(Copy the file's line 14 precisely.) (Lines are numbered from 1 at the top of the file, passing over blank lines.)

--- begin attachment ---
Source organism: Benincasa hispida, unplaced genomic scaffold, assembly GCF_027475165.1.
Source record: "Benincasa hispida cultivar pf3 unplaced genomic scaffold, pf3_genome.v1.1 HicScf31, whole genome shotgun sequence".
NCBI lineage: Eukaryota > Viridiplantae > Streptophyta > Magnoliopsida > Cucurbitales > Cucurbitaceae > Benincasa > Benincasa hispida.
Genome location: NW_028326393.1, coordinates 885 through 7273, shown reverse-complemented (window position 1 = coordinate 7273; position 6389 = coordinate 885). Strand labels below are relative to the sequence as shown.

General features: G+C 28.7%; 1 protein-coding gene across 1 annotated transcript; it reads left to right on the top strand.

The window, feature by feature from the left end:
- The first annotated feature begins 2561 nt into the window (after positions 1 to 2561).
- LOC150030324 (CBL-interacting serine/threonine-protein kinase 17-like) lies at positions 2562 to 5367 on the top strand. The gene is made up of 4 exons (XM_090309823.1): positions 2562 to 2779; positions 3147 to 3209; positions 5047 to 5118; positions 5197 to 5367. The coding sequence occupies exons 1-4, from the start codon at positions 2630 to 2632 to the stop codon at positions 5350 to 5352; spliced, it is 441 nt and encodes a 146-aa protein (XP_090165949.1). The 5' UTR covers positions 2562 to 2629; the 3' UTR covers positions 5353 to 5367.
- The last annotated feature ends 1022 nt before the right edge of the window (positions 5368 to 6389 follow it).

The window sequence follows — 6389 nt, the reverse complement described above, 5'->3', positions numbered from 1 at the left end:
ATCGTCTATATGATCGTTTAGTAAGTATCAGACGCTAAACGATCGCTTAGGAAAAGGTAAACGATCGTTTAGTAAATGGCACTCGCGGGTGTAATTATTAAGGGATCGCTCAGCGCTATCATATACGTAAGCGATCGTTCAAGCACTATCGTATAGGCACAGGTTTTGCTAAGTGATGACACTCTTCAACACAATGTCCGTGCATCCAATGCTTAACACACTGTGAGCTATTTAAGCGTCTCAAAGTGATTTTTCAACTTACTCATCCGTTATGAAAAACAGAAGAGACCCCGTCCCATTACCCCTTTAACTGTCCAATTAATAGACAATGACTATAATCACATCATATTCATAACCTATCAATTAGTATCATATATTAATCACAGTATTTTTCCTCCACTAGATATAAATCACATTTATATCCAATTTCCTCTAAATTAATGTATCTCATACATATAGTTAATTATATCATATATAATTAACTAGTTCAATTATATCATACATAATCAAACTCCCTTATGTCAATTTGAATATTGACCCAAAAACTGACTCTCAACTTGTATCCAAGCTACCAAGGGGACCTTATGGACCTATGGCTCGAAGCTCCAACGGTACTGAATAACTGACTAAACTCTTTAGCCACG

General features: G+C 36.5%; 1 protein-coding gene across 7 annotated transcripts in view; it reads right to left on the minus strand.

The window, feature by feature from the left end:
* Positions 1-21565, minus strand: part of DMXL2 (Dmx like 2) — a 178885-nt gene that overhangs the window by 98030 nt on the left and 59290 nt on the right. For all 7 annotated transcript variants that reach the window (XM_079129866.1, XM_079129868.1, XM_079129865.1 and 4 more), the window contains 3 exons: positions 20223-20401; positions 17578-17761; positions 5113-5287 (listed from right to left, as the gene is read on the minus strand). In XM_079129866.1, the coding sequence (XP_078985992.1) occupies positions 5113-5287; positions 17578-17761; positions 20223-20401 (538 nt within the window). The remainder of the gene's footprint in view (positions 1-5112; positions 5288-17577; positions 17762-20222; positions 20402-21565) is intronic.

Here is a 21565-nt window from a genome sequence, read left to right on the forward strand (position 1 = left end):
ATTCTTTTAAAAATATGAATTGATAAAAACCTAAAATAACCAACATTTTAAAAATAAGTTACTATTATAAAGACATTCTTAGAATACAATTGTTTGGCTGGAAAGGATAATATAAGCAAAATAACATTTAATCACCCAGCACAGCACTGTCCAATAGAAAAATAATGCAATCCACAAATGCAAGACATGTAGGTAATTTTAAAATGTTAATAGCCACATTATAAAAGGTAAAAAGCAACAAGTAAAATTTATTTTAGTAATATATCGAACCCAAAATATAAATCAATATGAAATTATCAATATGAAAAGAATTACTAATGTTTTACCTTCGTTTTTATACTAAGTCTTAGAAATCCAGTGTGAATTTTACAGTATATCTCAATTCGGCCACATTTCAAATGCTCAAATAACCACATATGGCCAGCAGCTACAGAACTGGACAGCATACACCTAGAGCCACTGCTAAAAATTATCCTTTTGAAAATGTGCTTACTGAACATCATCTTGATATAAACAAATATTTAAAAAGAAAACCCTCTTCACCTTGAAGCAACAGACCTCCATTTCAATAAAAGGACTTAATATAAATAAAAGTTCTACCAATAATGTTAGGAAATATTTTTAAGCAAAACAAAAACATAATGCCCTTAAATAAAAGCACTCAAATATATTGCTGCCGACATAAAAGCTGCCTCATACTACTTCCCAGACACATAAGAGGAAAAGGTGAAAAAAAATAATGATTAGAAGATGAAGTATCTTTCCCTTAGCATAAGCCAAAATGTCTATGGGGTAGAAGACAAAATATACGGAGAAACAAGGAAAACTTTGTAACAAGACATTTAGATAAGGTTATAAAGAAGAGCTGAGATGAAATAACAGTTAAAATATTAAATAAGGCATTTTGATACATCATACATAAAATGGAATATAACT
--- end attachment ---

* Positions 1-21565, minus strand: part of DMXL2 (Dmx like 2) — a 178885-nt gene that overhangs the window by 98030 nt on the left and 59290 nt on the right. For all 7 annotated transcript variants that reach the window (XM_079129866.1, XM_079129868.1, XM_079129865.1 and 4 more), the window contains 3 exons: positions 20223-20401; positions 17578-17761; positions 5113-5287 (listed from right to left, as the gene is read on the minus strand). In XM_079129866.1, the coding sequence (XP_078985992.1) occupies positions 5113-5287; positions 17578-17761; positions 20223-20401 (538 nt within the window). The remainder of the gene's footprint in view (positions 1-5112; positions 5288-17577; positions 17762-20222; positions 20402-21565) is intronic.